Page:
My aunt’s an artist and she has a saying, “Accidental art.” It’s not so much a saying as a phrase for life; if you make a mistake take a look at it again and you just might see that this ‘accident’ made it better.
There was a Native American tribe that used to purposefully hide a flaw in every piece of art, pottery, and weavings they did because they knew that humans weren’t perfect and nothing ever is…nor should it be.
Though, as a bit of a perfectionist, I don’t always remember this. I get so furious when a detail isn’t EXACTLY how I envisioned it in my mind and could waste hours trying to get it just right. Sometimes I need to just let go and reiterate, “Accidental art.”
The same goes for training and racing; you can’t always predict how things will go. No matter how much you may plan, envision, strategize, calculate and dream you can’t completely control the outcome. That can be frustrating but it’s a part of our sport and it can be suprisitingly euphoric too.
An athlete at the top of their game could come into a race and just feel horrible, for them it would be additedly depressing; though for the upset underdog who had the race of his life it could be a pincale of their career.
How can we take these supposed failures and make this ‘accidental art’? LEARN FROM THEM.
A bad race could be the ‘best’ thing that ever happened to you if you take away something from it and never repeat a mistake again. You go out too fast in the first race of the season and die a horrible death; championships roll around and you run negative splits and run your best race.
You come to the track and the workout is not going at all how it was planned. You could chuck the watch and get through it knowing that the effort is there, you might adjust the workout (if it was long intervals but you’re flat try doing some speedy 200’s) and aim to get a different kind of benefit. Finally you could just get through it and know it’s more a test of your mental grit. Later try to find out if there could be a reason you felt so crummy (check your recovery, easy runs, nutrition, sleeping, etc.) and see if you could correct that.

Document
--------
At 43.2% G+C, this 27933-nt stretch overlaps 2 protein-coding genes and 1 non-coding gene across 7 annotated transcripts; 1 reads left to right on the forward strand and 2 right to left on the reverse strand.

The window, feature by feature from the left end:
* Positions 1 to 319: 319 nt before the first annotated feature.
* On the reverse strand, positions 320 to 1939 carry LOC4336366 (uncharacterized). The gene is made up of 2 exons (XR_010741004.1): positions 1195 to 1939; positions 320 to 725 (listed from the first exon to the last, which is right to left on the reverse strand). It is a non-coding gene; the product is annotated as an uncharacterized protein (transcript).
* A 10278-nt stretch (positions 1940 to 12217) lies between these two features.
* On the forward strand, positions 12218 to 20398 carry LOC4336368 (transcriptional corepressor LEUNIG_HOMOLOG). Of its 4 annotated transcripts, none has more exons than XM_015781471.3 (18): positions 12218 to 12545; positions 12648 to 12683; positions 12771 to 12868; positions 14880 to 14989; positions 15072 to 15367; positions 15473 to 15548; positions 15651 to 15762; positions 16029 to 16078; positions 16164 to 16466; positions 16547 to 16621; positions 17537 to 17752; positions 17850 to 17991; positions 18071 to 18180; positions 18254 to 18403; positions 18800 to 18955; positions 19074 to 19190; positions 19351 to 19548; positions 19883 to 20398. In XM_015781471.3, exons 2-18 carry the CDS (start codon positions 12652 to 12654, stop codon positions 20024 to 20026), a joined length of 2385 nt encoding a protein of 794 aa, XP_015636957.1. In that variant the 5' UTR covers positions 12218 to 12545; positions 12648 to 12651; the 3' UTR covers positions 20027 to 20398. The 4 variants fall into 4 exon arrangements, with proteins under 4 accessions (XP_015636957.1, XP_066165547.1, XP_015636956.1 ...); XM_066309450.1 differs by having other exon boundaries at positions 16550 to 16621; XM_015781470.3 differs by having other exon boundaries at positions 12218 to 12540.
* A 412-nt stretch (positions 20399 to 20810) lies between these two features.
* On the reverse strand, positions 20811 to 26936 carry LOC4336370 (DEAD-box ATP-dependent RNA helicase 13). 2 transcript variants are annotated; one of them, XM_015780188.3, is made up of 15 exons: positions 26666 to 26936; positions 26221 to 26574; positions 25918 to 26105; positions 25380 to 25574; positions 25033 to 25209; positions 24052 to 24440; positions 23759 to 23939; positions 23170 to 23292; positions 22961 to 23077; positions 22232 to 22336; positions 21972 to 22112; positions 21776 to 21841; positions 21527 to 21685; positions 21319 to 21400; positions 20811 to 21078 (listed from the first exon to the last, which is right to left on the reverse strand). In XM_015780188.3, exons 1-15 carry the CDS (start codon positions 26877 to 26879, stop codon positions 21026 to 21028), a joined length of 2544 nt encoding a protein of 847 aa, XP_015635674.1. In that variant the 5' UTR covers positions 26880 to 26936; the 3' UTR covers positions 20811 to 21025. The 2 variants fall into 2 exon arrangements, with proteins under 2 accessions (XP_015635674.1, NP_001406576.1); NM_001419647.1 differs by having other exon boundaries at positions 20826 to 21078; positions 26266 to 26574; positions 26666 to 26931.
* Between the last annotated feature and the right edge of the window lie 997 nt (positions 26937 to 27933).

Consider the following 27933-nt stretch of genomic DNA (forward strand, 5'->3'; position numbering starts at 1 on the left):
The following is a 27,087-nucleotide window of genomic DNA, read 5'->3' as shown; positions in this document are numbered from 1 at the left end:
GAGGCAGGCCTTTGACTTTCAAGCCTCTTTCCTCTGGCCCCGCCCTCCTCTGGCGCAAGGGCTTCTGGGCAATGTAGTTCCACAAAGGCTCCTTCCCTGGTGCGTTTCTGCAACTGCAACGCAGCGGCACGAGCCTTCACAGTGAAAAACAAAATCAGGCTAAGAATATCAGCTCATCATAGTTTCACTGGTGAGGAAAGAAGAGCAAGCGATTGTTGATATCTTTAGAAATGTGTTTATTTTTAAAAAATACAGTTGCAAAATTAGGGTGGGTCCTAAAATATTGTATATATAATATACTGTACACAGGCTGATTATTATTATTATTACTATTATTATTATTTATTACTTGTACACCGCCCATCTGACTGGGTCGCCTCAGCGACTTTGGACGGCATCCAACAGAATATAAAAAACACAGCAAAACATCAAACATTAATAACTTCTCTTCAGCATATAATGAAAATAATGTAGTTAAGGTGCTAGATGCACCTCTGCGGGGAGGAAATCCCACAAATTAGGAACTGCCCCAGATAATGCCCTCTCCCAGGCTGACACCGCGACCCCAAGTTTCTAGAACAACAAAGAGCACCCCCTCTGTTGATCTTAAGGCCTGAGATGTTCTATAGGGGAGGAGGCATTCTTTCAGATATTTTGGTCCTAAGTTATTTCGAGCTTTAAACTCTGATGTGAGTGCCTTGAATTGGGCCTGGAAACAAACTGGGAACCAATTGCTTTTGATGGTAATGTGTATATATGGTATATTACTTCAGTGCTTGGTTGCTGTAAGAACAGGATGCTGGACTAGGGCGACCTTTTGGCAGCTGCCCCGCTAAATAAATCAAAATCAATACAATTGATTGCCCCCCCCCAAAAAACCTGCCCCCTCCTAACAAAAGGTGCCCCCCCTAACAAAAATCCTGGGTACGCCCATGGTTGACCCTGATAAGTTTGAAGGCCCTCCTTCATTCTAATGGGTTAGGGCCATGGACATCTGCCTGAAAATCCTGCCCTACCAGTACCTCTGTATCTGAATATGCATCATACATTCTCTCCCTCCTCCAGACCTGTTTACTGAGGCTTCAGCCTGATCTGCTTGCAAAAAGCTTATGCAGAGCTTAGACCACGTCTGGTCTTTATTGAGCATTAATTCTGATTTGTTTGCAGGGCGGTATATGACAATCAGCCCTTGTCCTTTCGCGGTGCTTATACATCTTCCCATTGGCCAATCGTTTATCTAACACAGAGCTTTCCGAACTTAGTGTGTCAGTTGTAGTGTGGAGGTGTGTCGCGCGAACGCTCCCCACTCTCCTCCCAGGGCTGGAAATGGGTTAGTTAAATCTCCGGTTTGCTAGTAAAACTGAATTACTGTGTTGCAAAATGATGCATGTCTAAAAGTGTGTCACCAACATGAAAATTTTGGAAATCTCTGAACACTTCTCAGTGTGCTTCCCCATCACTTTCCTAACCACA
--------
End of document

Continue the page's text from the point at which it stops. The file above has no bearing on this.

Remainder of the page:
Thankfully there is always another workout around the corner and if you ‘messed up’ one you get another chance to redo it. The beauty of workouts are they are just practice for races; if you’re going to make a mistake make it there and learn from it.
However, in the end sometimes you just plain feel like junk and that’s just the legs you were dealt with for the day. It’s that margin of unknown in our sport. While we feel safe and in control with the black and white numbers and times that come with running, we have to acknowledge that our bodies will forever throw at us the element of surprise.
You can choose to wallow in the failures or instead look at it again and make some ‘accidental art.’
1) Are you a perfectionist? In some things or all? How do you try to ‘let go’ of details that aren’t so important?
I’m a perfectionist in things I decide I really care about…sadly for my chemistry classes the same can’t be said there.
2) How do you handle bad workouts or races?
3) Last thing you can admit to failing epically at?
I promised myself I’d organize my mountain of ‘stuff’…I’m not winning there. I can’t say I love all my failures…but sometimes we need to cut ourselves some slack and keep moving on.